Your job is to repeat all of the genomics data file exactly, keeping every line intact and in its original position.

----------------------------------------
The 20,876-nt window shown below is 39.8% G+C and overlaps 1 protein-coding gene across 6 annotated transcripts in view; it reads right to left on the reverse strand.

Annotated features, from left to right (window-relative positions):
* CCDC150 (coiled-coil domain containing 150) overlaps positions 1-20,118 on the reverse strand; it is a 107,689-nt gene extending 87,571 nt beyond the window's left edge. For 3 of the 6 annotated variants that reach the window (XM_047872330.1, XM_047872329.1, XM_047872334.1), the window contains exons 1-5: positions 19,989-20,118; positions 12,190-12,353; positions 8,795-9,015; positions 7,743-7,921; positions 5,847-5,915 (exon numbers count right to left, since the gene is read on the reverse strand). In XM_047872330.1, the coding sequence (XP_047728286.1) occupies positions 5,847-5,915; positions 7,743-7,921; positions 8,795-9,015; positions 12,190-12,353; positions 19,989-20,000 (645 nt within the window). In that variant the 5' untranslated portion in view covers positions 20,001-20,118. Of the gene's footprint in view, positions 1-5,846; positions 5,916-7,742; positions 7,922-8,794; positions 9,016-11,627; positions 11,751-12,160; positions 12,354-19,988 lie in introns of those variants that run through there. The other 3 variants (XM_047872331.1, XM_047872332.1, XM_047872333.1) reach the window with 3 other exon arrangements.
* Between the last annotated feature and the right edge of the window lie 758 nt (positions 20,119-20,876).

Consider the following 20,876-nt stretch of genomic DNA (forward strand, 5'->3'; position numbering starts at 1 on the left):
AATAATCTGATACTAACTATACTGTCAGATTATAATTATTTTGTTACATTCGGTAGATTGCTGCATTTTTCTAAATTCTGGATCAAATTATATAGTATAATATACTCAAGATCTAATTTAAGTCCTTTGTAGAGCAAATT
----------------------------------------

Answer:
The 20,876-nt window shown below is 39.8% G+C and overlaps 1 protein-coding gene across 6 annotated transcripts in view; it reads right to left on the reverse strand.

Annotated features, from left to right (window-relative positions):
* CCDC150 (coiled-coil domain containing 150) overlaps positions 1-20,118 on the reverse strand; it is a 107,689-nt gene extending 87,571 nt beyond the window's left edge. For 3 of the 6 annotated variants that reach the window (XM_047872330.1, XM_047872329.1, XM_047872334.1), the window contains exons 1-5: positions 19,989-20,118; positions 12,190-12,353; positions 8,795-9,015; positions 7,743-7,921; positions 5,847-5,915 (exon numbers count right to left, since the gene is read on the reverse strand). In XM_047872330.1, the coding sequence (XP_047728286.1) occupies positions 5,847-5,915; positions 7,743-7,921; positions 8,795-9,015; positions 12,190-12,353; positions 19,989-20,000 (645 nt within the window). In that variant the 5' untranslated portion in view covers positions 20,001-20,118. Of the gene's footprint in view, positions 1-5,846; positions 5,916-7,742; positions 7,922-8,794; positions 9,016-11,627; positions 11,751-12,160; positions 12,354-19,988 lie in introns of those variants that run through there. The other 3 variants (XM_047872331.1, XM_047872332.1, XM_047872333.1) reach the window with 3 other exon arrangements.
* Between the last annotated feature and the right edge of the window lie 758 nt (positions 20,119-20,876).

Consider the following 20,876-nt stretch of genomic DNA (forward strand, 5'->3'; position numbering starts at 1 on the left):
AATAATCTGATACTAACTATACTGTCAGATTATAATTATTTTGTTACATTCGGTAGATTGCTGCATTTTTCTAAATTCTGGATCAAATTATATAGTATAATATACTCAAGATCTAATTTAAGTCCTTTGTAGAGCAAATT